Before you sue anyone, you better know the correct party to sue. Before you have a monetary award entered against a party, you better know the correct party from whom to collect. Sometimes knowing who is the correct party is not so obvious. However, if you fail to get it right, then the results could be painfully clear.
In Portico Management Group, LLC v. Harrison, No. C062060 (Dec. 28, 2011), the California Court of Appeal, Third Appellate District analyzed the issue of the legal effect of enforcing a judgment against a trust. Portico contracted with, among others, Harrison Children’s Trust to purchase an apartment building owned by Harrison’s trustees. The sale never completed, and Portico sued the trust. The matter went to arbitration and Portico was awarded $1.6 million. Although Portico properly had named the trustees in its complaint, the arbitration award was entered only against the trust.
Portico subsequently had the arbitration award entered by the trial court. The trial court entered judgment against the trust, but did not enter the award against the trustees. Portico failed to correct the judgment to enter it against the trustees. Instead, protracted litigation ensued between the parties. Portico later sought to enforce the judgment against the trust, and attempted to add the trustees as judgment debtors. The trial court ruled that the judgment was unenforceable as to the trust, did not permit adding the trustees as judgment debtors, and awarded attorney’s fees to the trustees as prevailing parties. Portico appealed.
On appeal, the key dispute was the effect of the judgment having been entered against the trust, rather than against its trustees. Portico asserted that it was proper to enter judgment against a trust and since the trial court believed otherwise, its judgments and orders should be reversed. Harrison countered that a judgment against a trust was unenforceable because a trust was not an entity; it could not sue or be sued, or hold title to property.
The Third District found for Harrison because the trust was not a proper judgment debtor. The court noted that unlike a corporation, which California law recognized as a person, a trust actually was a fiduciary relationship with respect to property. Legal title to property belonged to the trustees, not the trust. The court also noted that, under California law, a trust could not be sued and the trustee was the real party in interest. Any lawsuit involving trust property was required to be brought against the trustees in their representative capacities.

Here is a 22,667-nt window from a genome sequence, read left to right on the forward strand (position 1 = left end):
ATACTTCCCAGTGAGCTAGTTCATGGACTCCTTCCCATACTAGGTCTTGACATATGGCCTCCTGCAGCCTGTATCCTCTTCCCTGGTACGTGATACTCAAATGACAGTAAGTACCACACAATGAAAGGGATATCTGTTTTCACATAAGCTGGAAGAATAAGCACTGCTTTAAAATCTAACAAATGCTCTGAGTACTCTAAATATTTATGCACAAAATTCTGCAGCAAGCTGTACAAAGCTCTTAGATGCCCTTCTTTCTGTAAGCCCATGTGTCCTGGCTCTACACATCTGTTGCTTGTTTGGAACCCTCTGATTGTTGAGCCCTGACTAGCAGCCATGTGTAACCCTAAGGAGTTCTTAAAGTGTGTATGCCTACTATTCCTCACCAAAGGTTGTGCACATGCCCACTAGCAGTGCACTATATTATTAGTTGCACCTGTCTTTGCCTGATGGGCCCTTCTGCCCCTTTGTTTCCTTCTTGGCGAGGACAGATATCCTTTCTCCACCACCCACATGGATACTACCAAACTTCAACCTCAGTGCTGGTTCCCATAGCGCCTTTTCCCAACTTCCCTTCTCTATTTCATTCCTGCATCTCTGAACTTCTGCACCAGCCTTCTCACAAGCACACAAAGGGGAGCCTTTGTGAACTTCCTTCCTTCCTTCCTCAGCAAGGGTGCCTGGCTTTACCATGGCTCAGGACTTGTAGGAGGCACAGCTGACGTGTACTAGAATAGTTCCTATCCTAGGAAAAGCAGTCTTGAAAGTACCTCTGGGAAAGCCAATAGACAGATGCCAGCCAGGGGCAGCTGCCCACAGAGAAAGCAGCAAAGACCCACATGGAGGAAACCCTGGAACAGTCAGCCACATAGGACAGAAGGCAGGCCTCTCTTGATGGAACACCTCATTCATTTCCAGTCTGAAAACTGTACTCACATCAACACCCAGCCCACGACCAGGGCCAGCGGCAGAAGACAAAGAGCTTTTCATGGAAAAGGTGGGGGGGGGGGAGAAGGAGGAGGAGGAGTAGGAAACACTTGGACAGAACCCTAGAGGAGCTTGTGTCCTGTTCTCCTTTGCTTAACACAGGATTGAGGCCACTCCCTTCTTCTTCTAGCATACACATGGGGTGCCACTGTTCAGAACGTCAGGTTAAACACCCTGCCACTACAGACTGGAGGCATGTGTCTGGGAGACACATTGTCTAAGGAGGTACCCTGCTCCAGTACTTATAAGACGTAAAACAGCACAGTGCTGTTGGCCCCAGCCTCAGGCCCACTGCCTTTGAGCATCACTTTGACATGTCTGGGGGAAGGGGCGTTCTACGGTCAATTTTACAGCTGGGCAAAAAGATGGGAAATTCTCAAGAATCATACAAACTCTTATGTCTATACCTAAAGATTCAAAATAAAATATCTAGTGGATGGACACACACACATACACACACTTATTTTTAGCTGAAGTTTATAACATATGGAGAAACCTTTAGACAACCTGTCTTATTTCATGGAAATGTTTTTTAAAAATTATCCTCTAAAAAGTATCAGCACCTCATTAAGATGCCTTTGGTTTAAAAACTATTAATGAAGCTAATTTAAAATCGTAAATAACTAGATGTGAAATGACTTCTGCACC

Trusts also did not fall under the statutory definition of a judgment debtor. California Probate Code Section 680.280 defined a judgment debtor as “the person against whom the judgment is entered.” Since a trust did not constitute as a person, then the trust did not qualify as a judgment debtor. The judgment against the trust, therefore, was meaningless.
Although Portico cited authorities that suggested that a judgment could be entered against a trust, the court of appeal found them unavailing because none of them dealt squarely with the issue of whether a judgment may be enforced against a trust. In fact, the language relied upon by Portico was merely commentary by the courts and the Legislature, and did not qualify as legal holdings. In addition, the court of appeal found that the cited cases showed merely that many courts use a shorthand, albeit technically incorrect, description for a judgment against trustees in their representative capacities, referring simply to a judgment against a “trust.” As the court noted: “Selective quotation of imprecise language does not provide authority that a judgment entered against a trust, a nonentity that cannot hold title to property, is enforceable against trust assets. It is not.”
The Third District further pointed out that Portico could have remedied the situation if it acted in a timely fashion. Faced with an erroneous arbitration award, Portico had several possible remedies. Portico could have applied to the arbitrator to correct the award within ten days of service of a signed copy of the award. In addition, Portico had one hundred days to petition the court to correct the award. Portico failed to take these actions timely. Had Portico done so, then remand to the arbitrator to correct the award would have been appropriate. In addition, Portico could have appealed from the 2007 judgment after the trial court rejected the proposed judgment naming the trustees. Because Portico failed to timely remedy the situation, Portico became bound by the terms of the arbitrator’s award and, unfortunately, could not levy upon trust assets for the estate.
So if your lawsuit involves a trust, then you better name the trustees in your complaint. If you obtain an award involving a trust, then you better have the award entered against the trustees. Otherwise, at the end of the day you might end up with a judgment against an entity that does not qualify as a judgment debtor under California law. Like Portico, you could end up being a winner–and a loser–at the same time.